me it was always a question of presence, of passing through some
membrane into another territority. It's not about things, it's about
connections. Of course, we were prepared for this by conceptual art, by
minimal art and all these movements. An electronic space is very easy to
imagine once you have grasped the idea of a conceptual space for art
works.

?: What got you interested, as an artist, in this electronic space?

Adrian: I wanted to create networks, and in these networks things can
happen. I am interested in the strategic part of it, not in the content.
I am curious to see what happens once this space for art is created.
Making pictures is not what it's about. It is about finding ways of
living with these systems, to look at how culture is changing in these
systems.

?: How did this group of telecommunication artists get together?

Adrian: Actually, nobody was interested if somebody was an artist
or not. In the end I was probably the only full-time old-fashioned
artist left in the group. Many of the people were on the edges of art.
There were managers of art spaces, university professors, video
artists, people in video labs and soforth. But if they weren't artists,
when they started, they were artists by the time they finished. The
term artists has to be defined much more broadly in this context.
You have to include so-called hackers in this definition for instance,
because they are operating creatively with these systems.

?: But is it art just to master those technologies?

Adrain: No, what you need are good ideas, and you can find anybody to
put them online for you. There isn't really anything to learn in terms
of technology once you get into this state of mind, and you grasp the
idea that you are in contact through these things. Art in the 20th
century is much more about ideas than it is about practice and
handwork. The interesting things that we are talking about are
basically coming out of Duchamp and Warhol. These people were
making philosophical statements.

?: Was there any money in these projects?

Adrian: There was no way to make money out if it, and there still
isn't. You support the communications side of your work with money
from elsewhere. I sold artworks and used the money to support the
communications stuff. There was nobody from the big art centers like
New York or London or Paris or Cologne involved. The people who
participated in these projects needed the communication, because
they lived in Vancouver or Sidney or Vienna or San Francisco.

?: What is so striking for me is that whenever you read about these
telecommunication projects there is always a different story. You
keeping reading about the documenta teleconference in 1976 or the
projects of Kit Galloway and Sherrie Rabinowitz, but in general
these telecommunication projects have not become part of the master
narrative of art history. Is that because there is no artifact that
remains once the project is finished?

Adrian: First of all, there were no big names involved in our projects.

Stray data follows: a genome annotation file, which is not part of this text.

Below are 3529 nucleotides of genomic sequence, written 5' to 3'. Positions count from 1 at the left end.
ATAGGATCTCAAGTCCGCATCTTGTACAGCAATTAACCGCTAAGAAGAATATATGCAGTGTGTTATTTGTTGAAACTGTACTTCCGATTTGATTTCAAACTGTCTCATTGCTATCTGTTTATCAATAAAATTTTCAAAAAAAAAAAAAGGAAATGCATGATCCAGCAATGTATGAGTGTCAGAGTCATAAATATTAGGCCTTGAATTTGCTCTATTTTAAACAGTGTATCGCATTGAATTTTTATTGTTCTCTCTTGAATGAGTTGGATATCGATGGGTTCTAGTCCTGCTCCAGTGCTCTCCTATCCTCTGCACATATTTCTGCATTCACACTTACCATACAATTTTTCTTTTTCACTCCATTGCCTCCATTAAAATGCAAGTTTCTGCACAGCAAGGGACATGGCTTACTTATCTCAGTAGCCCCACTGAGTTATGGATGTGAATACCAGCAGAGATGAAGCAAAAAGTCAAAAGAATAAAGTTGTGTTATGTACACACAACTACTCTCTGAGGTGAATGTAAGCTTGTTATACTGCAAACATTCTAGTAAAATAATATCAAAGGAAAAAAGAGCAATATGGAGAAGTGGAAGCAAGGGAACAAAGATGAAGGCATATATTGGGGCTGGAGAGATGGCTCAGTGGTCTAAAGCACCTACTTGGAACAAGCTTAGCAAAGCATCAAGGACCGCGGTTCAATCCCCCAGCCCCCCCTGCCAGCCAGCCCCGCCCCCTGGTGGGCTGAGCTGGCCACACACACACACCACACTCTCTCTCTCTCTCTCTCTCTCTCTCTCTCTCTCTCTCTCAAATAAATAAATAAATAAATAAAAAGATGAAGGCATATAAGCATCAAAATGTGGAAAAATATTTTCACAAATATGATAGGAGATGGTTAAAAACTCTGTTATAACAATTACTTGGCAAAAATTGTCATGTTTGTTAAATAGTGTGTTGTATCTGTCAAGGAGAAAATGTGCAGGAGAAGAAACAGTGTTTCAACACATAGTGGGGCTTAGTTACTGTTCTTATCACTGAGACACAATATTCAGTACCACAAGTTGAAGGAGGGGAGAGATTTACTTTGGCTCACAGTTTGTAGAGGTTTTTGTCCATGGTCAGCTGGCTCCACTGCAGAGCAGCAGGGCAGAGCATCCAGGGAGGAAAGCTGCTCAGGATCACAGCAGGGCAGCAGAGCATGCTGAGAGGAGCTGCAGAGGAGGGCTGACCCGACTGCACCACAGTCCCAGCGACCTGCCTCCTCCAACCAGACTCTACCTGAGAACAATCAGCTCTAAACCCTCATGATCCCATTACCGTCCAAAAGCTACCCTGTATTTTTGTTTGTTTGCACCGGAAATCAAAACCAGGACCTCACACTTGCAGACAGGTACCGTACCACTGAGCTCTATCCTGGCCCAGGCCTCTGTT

There was no "big art". There was no Nam June Paik, no spectacular
video displays or anything like that. None of us was really bothered by
that, actually. We didn't publize it in the art world. And from the very
beginning the problem has existed of identifying and defining the
"work" and the "artist" in collaborative or distributed network projects.
The older traditions of art production, promotion and marketing did not
apply, and artists, art historians, curators and the art establishment,
trained to operate with these traditions found it very difficult to
recognise these projects as being art. Net art challenges the concept
of art-making as a more or less solitary and product-producing
activity.

?: If you compare your situation back then to the hype around net art
now, do you see any similarities?

Adrian: We used to think that we were doing very advanced things,
and that we would have a break-through very soon. But there weren't a
lot of us. At that time there were probably 50 potential collaborateurs
in these telecommunication projects. A lot of people came by, tried it,
and didn't like it. Maybe it was too difficult. They said that there was
no art in it, that it was a military structure, and that we all were
being consumed by big business. So in a way, nothing has changed.

?: How would the things you were doing relate to the military?

Adrian: When the Gulf Wars happened, the Americans were in trouble.
All of a sudden it seemed like all these art projects we had been doing,
were only there to make those telecommunication technologies look
good. I was in shock.

?: What? You felt, that you had somehow contributed to the war
technology that was used during the Gulf war with your art?

Adrian: Yeah, you were part of it, and there was no way out. Suddenly
there were those pictures from the Gulf war. And it was same the
technology we had used. The same thing is happening now with V.R.
systems that are based on training suits for fighter pilots. What we were
doing was basically window-dressing - to make the technology look nice,
look harmless.

?: And that was the end of these telecommunications projects?.

Adrian: No, there is a number of other problems with these projects.
Once you've done three fax projects, you have exhausted fax as a
medium. There is nothing more in it. It is too thin. Same thing with
SSTV or picture phones. You can go on using it, but it's easy to
exhaust...

?: That's a common criticism of many of these telecommunication
projects: that they provide a structure for communication, but no
real communciation ever happens there. That has been said about
the television shows that Van Gogh TV did at the last documenta...

Adrian: That was an exciting project though! But there you have the
same situation: You can do this kind of thing once, but than you can't
do it again. The next time they did it with much more sophisticated
technology, and it was a complete wash-out. They developed
complicated interfaces for the computers, but I couldn't figure out
what they were doing.

?: Do you see net art as a continuation of what you were doing?

Adrian: I see all the different kinds of telecommunication as one big
medium now. There is one mega-medium now, that contains the
telephone, the broadcast media, the internet. You have this marriage of
recording and transmission technologies, and they are all components
of a giant medium. But I think it is simply not useful to us. Computers
are not really useful in any way. We delegate more and more tasks to
these systems, and they are basically just putting a lot of people out
of work.

Interview: Tilman Baumgärtel

Robert Adrians Homepage with detailed descriptions of his projects is at:
http://www.thing.or.at/thing/orfkunstradio/BIOS/bobbio.html

The text of "Plissure du texte" is at:
http://www.bmts.com/~normill/Text/plissure.txt

The text of the "Hearsay" project (which has a striking
resemblance to Muntadas'  documenta thing) is at:
http://www.bmts.com/~normill/Text/Hearsay.txt